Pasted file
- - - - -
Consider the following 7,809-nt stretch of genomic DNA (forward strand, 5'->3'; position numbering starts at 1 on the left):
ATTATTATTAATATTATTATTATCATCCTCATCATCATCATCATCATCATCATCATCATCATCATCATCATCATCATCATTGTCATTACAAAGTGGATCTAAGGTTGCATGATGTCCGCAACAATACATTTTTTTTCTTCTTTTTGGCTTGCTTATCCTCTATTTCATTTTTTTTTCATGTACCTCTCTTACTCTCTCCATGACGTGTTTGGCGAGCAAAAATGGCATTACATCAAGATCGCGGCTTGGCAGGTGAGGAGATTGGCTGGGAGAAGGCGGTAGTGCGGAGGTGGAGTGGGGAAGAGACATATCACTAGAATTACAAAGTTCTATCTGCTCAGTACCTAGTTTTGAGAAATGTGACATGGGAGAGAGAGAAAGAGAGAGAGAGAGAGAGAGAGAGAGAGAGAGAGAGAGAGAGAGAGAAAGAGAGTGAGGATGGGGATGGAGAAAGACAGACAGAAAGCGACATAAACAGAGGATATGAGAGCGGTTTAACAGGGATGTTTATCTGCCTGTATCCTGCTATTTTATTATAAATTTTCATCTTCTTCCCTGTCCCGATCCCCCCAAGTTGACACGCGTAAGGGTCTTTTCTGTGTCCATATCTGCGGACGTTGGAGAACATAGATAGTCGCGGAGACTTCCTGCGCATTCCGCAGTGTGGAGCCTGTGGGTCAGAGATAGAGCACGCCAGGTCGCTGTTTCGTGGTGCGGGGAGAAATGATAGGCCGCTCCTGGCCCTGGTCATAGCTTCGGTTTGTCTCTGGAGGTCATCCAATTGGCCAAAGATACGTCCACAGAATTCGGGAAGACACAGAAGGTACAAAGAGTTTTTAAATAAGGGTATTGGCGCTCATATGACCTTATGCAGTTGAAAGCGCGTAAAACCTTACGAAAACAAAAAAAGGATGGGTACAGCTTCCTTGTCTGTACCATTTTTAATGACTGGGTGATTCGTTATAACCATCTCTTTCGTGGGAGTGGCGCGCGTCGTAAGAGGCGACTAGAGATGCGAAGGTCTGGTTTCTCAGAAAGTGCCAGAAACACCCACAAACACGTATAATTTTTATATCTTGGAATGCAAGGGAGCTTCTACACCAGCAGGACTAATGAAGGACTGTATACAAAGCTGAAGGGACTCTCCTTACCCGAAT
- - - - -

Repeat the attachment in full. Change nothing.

Consider the following 7,809-nt stretch of genomic DNA (forward strand, 5'->3'; position numbering starts at 1 on the left):
ATTATTATTAATATTATTATTATCATCCTCATCATCATCATCATCATCATCATCATCATCATCATCATCATCATCATCATTGTCATTACAAAGTGGATCTAAGGTTGCATGATGTCCGCAACAATACATTTTTTTTCTTCTTTTTGGCTTGCTTATCCTCTATTTCATTTTTTTTTCATGTACCTCTCTTACTCTCTCCATGACGTGTTTGGCGAGCAAAAATGGCATTACATCAAGATCGCGGCTTGGCAGGTGAGGAGATTGGCTGGGAGAAGGCGGTAGTGCGGAGGTGGAGTGGGGAAGAGACATATCACTAGAATTACAAAGTTCTATCTGCTCAGTACCTAGTTTTGAGAAATGTGACATGGGAGAGAGAGAAAGAGAGAGAGAGAGAGAGAGAGAGAGAGAGAGAGAGAGAGAGAGAGAAAGAGAGTGAGGATGGGGATGGAGAAAGACAGACAGAAAGCGACATAAACAGAGGATATGAGAGCGGTTTAACAGGGATGTTTATCTGCCTGTATCCTGCTATTTTATTATAAATTTTCATCTTCTTCCCTGTCCCGATCCCCCCAAGTTGACACGCGTAAGGGTCTTTTCTGTGTCCATATCTGCGGACGTTGGAGAACATAGATAGTCGCGGAGACTTCCTGCGCATTCCGCAGTGTGGAGCCTGTGGGTCAGAGATAGAGCACGCCAGGTCGCTGTTTCGTGGTGCGGGGAGAAATGATAGGCCGCTCCTGGCCCTGGTCATAGCTTCGGTTTGTCTCTGGAGGTCATCCAATTGGCCAAAGATACGTCCACAGAATTCGGGAAGACACAGAAGGTACAAAGAGTTTTTAAATAAGGGTATTGGCGCTCATATGACCTTATGCAGTTGAAAGCGCGTAAAACCTTACGAAAACAAAAAAAGGATGGGTACAGCTTCCTTGTCTGTACCATTTTTAATGACTGGGTGATTCGTTATAACCATCTCTTTCGTGGGAGTGGCGCGCGTCGTAAGAGGCGACTAGAGATGCGAAGGTCTGGTTTCTCAGAAAGTGCCAGAAACACCCACAAACACGTATAATTTTTATATCTTGGAATGCAAGGGAGCTTCTACACCAGCAGGACTAATGAAGGACTGTATACAAAGCTGAAGGGACTCTCCTTACCCGAAT